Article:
It doesnt look like something Tyler would say.
If I am reading the game right Charles, I believe we guess who we think it is.
Not who we think it isn't. Play right Chuck.
I'm going with A.
Tell us of your encounter with Mike whatever from the Jersey Shore. SRK brought it up, but I can't resist.
Step 1—tender offer: The first step of a tender offer is the offer by Acquiror directly to Target shareholders to purchase their Target shares for the specified offer price. Upon commencing a tender offer, Acquiror must file a Schedule TO (tender offer) with the SEC. If Acquiror offers stock as part of the transaction consideration (i.e., an exchange offer), Acquiror also must file a registration statement for the securities since any company issuing public stock in the U.S. must file a prospectus, whether it is “selling” the stock in an IPO or “issuing” the stock as consideration in a proposed acquisition.
Within 10 business days after Acquiror has filed the Schedule TO, Target must file a Schedule 14D-9 with the SEC pursuant to which Target is required to state whether it (i) recommends the offer to shareholders, (ii) does not recommend the offer to shareholders, or (iii) makes no recommendation to shareholders.
In the Schedule TO, Acquiror will state the minimum percentage of shares that must be tendered in order for the tender to close. The minimum threshold chosen in the tender offer is almost always equal to or greater than the voting requirement in a traditional one-step merger. In this way, should a subsequent shareholder vote be required, approval of the transaction would be guaranteed. If the minimum threshold of tendered shares is met, the transaction will move to Step 2 (described below). If the minimum threshold is not met, Acquiror has the option (i) to withdraw the tender offer or (ii) to extend it. If the offer is withdrawn, no shareholders will receive the consideration offered (as if the offer never occurred).
The tender offer must be “open” for at least 20 business days (4 weeks) and, during that time, shareholders can elect to tender or exchange their shares. Acquiror cannot “take up” or purchase any shares until this initial tender period has closed. After the initial 20-day tender period has run, Acquiror is allowed to purchase the shares tendered to date and to extend the offering period by between 3 and 20 business days (this is called a subsequent offer period). If a change is made to the offer, the tender offer must be kept open for additional time. The length of time that a tender offer must be extended if a change is made depends on the nature of the change.
For example, assume Target has a simple majority requirement for approval of a sale of the company. If Step 1 of the tender results in greater than 50% of Target shares being tendered (offered for sale by Target shareholders), then the tender offer proceeds to Step 2 below and Acquiror is contractually required to purchase the tendered shares. If, on the other hand, the initial 20-day tender period does not result in a majority of Target shares being tendered, Acquiror can either extend the offer period (the subsequent offer period) or withdraw the tender entirely.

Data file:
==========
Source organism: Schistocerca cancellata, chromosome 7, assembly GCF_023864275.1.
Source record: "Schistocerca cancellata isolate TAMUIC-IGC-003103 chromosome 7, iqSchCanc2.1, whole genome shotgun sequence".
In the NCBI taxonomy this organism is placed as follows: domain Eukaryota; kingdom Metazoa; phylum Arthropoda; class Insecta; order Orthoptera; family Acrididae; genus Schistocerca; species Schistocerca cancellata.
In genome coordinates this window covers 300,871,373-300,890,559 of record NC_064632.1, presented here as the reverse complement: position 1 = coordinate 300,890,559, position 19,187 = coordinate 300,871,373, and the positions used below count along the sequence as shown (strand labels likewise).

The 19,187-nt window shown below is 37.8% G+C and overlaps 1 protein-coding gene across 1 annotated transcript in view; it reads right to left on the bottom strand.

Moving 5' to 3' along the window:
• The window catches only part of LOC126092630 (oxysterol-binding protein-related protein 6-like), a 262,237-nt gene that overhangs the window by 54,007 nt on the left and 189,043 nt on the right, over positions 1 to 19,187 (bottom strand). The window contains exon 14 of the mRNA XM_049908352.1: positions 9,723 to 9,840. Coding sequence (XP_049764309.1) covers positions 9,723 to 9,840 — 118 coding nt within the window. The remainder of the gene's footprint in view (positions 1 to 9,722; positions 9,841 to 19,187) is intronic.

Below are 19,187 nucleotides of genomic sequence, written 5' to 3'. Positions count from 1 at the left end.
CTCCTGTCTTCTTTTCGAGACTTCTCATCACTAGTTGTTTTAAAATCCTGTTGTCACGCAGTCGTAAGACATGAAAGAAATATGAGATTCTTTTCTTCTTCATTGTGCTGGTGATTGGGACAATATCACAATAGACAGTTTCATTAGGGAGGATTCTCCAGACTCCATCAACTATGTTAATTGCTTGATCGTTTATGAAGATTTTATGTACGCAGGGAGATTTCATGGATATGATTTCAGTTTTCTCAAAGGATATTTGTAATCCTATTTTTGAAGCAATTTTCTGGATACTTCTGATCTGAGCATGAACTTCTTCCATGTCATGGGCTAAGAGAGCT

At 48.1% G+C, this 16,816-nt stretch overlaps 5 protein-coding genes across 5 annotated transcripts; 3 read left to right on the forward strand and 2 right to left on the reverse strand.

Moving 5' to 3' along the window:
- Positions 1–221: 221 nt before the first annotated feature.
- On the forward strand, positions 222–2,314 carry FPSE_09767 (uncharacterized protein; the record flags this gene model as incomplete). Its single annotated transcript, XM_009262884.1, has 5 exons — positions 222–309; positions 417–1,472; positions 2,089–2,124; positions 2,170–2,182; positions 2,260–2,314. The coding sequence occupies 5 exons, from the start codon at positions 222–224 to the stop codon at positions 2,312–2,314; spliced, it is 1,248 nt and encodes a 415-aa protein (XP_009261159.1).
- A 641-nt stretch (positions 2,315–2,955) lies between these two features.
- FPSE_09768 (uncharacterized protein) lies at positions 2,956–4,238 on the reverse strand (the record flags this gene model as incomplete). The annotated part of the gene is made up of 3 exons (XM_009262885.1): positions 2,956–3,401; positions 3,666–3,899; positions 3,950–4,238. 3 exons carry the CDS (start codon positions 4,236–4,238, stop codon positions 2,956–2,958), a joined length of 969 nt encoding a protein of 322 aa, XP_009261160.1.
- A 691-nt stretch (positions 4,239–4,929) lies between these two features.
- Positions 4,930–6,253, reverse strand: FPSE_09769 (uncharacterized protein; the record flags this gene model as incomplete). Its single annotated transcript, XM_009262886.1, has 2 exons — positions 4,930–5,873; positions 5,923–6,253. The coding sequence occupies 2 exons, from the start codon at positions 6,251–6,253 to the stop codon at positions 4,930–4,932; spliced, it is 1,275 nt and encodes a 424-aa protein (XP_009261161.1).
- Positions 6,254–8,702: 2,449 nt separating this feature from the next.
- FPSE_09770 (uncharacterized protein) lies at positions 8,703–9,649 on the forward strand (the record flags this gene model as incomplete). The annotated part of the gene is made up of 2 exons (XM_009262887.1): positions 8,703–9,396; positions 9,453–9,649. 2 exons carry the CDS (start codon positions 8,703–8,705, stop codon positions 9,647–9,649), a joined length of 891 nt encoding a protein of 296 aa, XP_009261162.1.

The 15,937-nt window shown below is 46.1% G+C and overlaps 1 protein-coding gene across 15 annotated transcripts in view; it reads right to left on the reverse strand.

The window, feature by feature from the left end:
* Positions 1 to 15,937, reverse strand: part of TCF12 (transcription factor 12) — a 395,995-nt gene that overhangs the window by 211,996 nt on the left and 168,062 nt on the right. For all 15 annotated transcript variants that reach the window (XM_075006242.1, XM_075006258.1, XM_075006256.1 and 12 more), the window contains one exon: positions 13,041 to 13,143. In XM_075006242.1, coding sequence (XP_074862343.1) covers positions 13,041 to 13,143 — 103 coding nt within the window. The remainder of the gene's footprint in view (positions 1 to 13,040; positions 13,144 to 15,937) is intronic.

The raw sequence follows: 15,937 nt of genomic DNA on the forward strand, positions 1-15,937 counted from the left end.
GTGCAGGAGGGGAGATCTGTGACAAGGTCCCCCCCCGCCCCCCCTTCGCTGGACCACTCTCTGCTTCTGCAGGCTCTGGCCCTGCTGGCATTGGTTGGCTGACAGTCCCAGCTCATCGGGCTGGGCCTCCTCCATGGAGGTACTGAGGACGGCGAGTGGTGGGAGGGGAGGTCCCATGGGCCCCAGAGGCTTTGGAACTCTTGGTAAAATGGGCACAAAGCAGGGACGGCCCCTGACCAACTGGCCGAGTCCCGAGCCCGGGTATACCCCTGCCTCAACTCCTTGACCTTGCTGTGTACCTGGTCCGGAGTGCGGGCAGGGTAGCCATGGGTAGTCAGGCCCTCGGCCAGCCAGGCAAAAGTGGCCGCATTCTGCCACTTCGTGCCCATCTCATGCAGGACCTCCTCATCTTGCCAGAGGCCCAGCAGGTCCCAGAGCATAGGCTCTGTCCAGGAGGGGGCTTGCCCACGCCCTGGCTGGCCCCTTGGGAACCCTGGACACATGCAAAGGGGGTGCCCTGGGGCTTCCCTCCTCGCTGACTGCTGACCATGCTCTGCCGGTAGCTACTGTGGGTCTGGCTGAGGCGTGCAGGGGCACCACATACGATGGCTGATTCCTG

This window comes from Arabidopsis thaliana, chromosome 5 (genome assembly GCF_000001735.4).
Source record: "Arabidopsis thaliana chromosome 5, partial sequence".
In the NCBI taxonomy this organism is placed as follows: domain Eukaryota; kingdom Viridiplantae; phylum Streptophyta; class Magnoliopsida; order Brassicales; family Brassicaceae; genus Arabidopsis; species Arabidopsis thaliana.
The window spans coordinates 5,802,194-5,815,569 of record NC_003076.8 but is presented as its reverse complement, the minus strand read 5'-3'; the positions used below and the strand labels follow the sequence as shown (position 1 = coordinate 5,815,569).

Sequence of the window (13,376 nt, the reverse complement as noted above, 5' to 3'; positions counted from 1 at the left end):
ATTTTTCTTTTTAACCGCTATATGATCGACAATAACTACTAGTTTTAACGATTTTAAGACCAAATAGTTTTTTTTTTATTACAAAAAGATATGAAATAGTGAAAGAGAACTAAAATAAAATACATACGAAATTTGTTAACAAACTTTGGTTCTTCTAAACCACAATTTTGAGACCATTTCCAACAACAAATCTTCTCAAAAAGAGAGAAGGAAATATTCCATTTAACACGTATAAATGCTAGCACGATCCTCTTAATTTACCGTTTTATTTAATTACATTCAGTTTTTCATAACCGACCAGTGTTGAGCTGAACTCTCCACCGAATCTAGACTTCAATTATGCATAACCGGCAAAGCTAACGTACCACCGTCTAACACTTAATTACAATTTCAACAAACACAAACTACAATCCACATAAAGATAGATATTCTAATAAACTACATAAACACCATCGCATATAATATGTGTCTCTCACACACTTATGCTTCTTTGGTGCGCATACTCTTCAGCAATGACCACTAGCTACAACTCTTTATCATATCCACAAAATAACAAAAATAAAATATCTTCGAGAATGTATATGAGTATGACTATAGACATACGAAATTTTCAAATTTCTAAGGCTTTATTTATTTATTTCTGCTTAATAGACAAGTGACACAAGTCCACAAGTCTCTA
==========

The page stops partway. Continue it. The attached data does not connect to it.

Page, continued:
Step 2a.—Short-form merger: If 90% (or more) of Target shares are tendered, Acquiror can effect a short-form merger under applicable state law to “squeeze out” the remaining 10% (or less) of shares not tendered in the tender offer process. In a short-form merger, there is no shareholder vote—all remaining shares must be sold. Upon filing of the short-form merger certificate with the Secretary of State, the minority shareholders no longer have any rights to the shares, other than the right to receive the same consideration paid to the other shareholders in connection with the tender offer.
Step 2b.—Long-form merger: If Acquiror obtains more than the minimum threshold but less than 90%, the tender still closes but Acquiror must proceed down the traditional merger path in which: (i) disclosures are sent to shareholders, and (ii) shareholders must vote in favor of the transaction in order for the transaction to close. This is generally referred to as a long-form merger. This long-form merger (also called a one-step merger) is exactly the same process described above in the section entitled Merger. Since the tender offer in Step 1 closed (and Acquiror therefore already owns a certain number of Target shares), Acquiror will vote those newly acquired shares in favor of the transaction at the shareholder vote. Assuming that the minimum threshold chosen in the tender offer is equal to or greater than the percentage required for approval in a traditional merger (>50% in our example above), Acquiror already owns enough shares to guarantee a winning shareholder vote.
Two other things to note: (1) The percentage requirement for a short-form merger (90% in the example above) is set by the state in which Target is incorporated. While 90% is a common setting for this percentage requirement (and is the Delaware requirement), the required approval level for a short-form merger may differ in other states. (2) While tender offers are usually done to try to purchase control of a company, their use is not restricted to this purpose. If Acquiror simply wanted to purchase 4.9% of Target, Acquiror could structure the tender offer accordingly. Similarly, if Acquiror simply wanted to effect a significant share repurchase of its own stock, it could do so through a tender offer (as opposed to the more common “open market” programs that many companies have in place).
Citigroup (NYSE: C) analyst Jason Bazinet upgraded Liberty Capital (NASDAQ: LCAPA) Friday, based on an updated “sum of the parts” valuation, and sees Liberty boosting their stake in Sirius XM Radio (NASDAQ: SIRI) likely, but not until 2012 . . . . . Bazinet sees three potential options for Liberty’s stake in Sirius XM
1.Liberty making a tender offer for 100% of Sirius XM between March 2011 – March 2012.
2.Newco Capital, the new tracking stock, increasing its 40% stake in Sirius XM to 80%.